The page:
This week in the Enterprise we saw a company revert back to a more private way of doing things while the dangers of information overload became excruciatingly more clear.
It is highly likely that you occasionally feel overwhelmed by information. Whether it’s your Twitter feed, email inbox or all the different types of content generated by blogs and news feeds, you’re certainly not the only one struggling to keep up.
A recent webcast hosted by Dow Jones, a leader in news and business information, and BrightTalk, a venue for online events for professionals and their communities, aimed to help us effectively fight information overload.
Here’s what we learned about the perils of information overload:
- A minimum of 28 billion hours is lost each year to information overload in the United States.
- Reading and processing just 10 email messages can occupy over half of a worker’s day.
- It takes 5 minutes to get back on track after a 30-second interruption.
- 66% of knowledge workers feel that they don’t have enough time to complete their work.
- For every 100 people who are unnecessarily copied on an email, 8 hours are lost.
To keep from contributing to information overload, here a few helpful tips we gathered:
- Prioritize Your Workflow: Create thoughtful workflows that help workers make more intentional, mindful decisions about how they engage and collaborate.
- Practice Mindfulness: Whether it’s reading e-mail messages more carefully before they are sent or maintaining an accurate status on your instant messaging client, simple tasks can make a big difference.
- Advance Your Search: Use a variety of search engines and tools to help collect relevant and accurate content. Using advanced search options also makes us more mindful of how we search, which can save time.
- Pursue Fresh Perspectives: It seems counterintuitive, but engaging with others to discuss solutions for information overload can help. Fresh perspectives can offer advice.
Information will not go away anytime soon. Rather than being buried by it, we can stand up and decide to manage our time and information more effectively.
Meanwhile, Hashable quietly switched up their mobile business contact app this week. The redesign tightens the reins a bit by making a private approach the default setting.
Originally designed to be a public business card replacement system, the new and improved application has turned onto a private path for professionals.
As a refresher (or for all you new comers) its main functions include:
- Post (and share) who you meet with and introduce
- Show an accurate network of who you connect with the most
- Dynamic 'relationship book' updated with everyone you meet
- Discover new people by seeing who your friends are meeting
The app can still be used in the same manner it originally was, but rather than encourage users to broadcast each meeting Hashable has set the default to private.
Other adjustments place the hash button front and center, encouraging you to record your meetings. You can also add private notes about contacts and set up reminders within your calendar.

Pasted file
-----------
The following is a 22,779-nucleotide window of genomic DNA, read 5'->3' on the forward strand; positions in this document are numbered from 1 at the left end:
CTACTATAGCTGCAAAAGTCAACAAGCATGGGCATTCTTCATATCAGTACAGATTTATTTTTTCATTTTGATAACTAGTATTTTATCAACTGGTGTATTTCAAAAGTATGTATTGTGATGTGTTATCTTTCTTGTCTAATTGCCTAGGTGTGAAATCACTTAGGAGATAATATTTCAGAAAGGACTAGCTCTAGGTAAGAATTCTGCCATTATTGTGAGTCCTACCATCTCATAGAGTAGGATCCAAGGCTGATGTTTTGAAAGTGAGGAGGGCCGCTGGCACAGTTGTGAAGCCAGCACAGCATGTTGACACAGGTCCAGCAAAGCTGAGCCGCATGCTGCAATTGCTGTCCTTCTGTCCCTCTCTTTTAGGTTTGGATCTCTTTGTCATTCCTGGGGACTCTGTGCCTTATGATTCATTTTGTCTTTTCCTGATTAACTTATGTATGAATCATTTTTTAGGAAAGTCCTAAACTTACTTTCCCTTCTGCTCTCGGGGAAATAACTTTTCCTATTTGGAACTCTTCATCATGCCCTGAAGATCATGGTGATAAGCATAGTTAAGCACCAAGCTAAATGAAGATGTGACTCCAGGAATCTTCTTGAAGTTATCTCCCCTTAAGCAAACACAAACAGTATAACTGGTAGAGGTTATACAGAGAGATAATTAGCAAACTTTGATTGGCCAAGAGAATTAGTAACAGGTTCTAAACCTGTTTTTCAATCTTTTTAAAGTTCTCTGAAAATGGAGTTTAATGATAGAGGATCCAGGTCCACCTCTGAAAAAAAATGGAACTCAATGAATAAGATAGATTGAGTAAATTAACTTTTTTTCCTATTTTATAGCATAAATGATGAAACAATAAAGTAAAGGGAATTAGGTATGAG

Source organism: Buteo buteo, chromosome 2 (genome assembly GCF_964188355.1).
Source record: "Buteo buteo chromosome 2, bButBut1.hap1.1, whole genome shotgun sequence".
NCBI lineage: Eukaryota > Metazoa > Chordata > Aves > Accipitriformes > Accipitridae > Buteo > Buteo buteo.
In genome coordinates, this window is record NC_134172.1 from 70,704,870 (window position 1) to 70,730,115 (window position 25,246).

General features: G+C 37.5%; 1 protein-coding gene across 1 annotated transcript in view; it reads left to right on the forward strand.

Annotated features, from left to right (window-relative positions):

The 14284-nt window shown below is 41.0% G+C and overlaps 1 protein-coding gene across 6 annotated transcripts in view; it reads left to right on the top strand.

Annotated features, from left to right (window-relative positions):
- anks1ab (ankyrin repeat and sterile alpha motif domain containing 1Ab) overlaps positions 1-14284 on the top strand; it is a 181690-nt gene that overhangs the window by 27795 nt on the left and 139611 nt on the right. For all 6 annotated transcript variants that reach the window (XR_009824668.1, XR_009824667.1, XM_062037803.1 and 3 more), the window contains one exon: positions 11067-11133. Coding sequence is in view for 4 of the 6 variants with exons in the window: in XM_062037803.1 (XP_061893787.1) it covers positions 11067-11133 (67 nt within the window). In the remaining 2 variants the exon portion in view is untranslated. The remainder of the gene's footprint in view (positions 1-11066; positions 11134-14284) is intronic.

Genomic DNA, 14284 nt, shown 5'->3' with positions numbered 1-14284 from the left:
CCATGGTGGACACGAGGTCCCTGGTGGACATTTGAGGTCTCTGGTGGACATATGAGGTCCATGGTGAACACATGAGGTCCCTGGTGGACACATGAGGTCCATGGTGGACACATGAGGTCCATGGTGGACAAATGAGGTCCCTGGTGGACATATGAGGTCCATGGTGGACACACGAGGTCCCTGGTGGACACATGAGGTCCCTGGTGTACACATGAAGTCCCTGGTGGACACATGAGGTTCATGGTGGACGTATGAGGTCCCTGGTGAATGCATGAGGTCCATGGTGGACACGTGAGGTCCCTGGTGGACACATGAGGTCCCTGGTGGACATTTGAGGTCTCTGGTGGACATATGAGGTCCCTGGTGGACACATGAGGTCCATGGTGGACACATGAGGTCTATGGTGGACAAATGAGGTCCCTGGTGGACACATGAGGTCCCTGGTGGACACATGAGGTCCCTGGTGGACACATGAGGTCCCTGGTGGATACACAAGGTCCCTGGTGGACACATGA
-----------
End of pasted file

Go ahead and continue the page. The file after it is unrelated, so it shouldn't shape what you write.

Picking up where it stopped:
Further, the address book now lists people in reverse chronological order, based on your most recent interactions with them, and it's reportedly easier to send follow-up e-mails or Tweets right from the app.
“The service has really morphed into a mobile CRM,” explained CEO Michael Yavonditte. “Our heaviest users preferred more privacy, less broadcasting.”
Citrix moveed from heavy servers to the virtual world with the purchase of Cloud.com for around US$ 250 million.
Cloud.com has grown rapidly in just a couple of years, selling CloudStack, OpenStack and myStack to those who want their own cloud enterprise 2.0 storage and compute facilities without going the Amazon way. Now it's in the process of being purchased by Citrix, which sees the company as one to watch.
Cloud.com's myCloud offers private and hybrid cloud computing services, which could have massive appeal as companies see the advantages of the cloud, but don't want to risk all their eggs to one outage-ridden basket. Citrix could sell servers on the back of such a service and appeal outside of its traditional enterprise-heavy area of focus.
Yammer kicked out a new version of its integration with Microsoft SharePoint this week, adding a few nifty features:
- Notifications: Users can keep track of important messages and conversations happening within SharePoint.
- Profile sync: Allows users to import profile information from SharePoint into Yammer.
- Posting documents+: In addition to documents, users may post other list items such as calendar events and tasks from SharePoint to their Yammer feed.
- Light embeddable feeds: Now it's easier for customers to disperse simple versions of the Yammer feed across numerous SharePoint pages.
The improvements add to previously offered capabilities of the Yammer SharePoint Web Part, which was initially unveiled last summer.
"Adding a social layer to SharePoint drives engagement and enables users to instantly communicate about critical content and business issues," explained David Sacks, founder and CEO at Yammer. "With this new, deeper integration, SharePoint and Yammer work together to provide enterprise customers with the ultimate collaboration experience."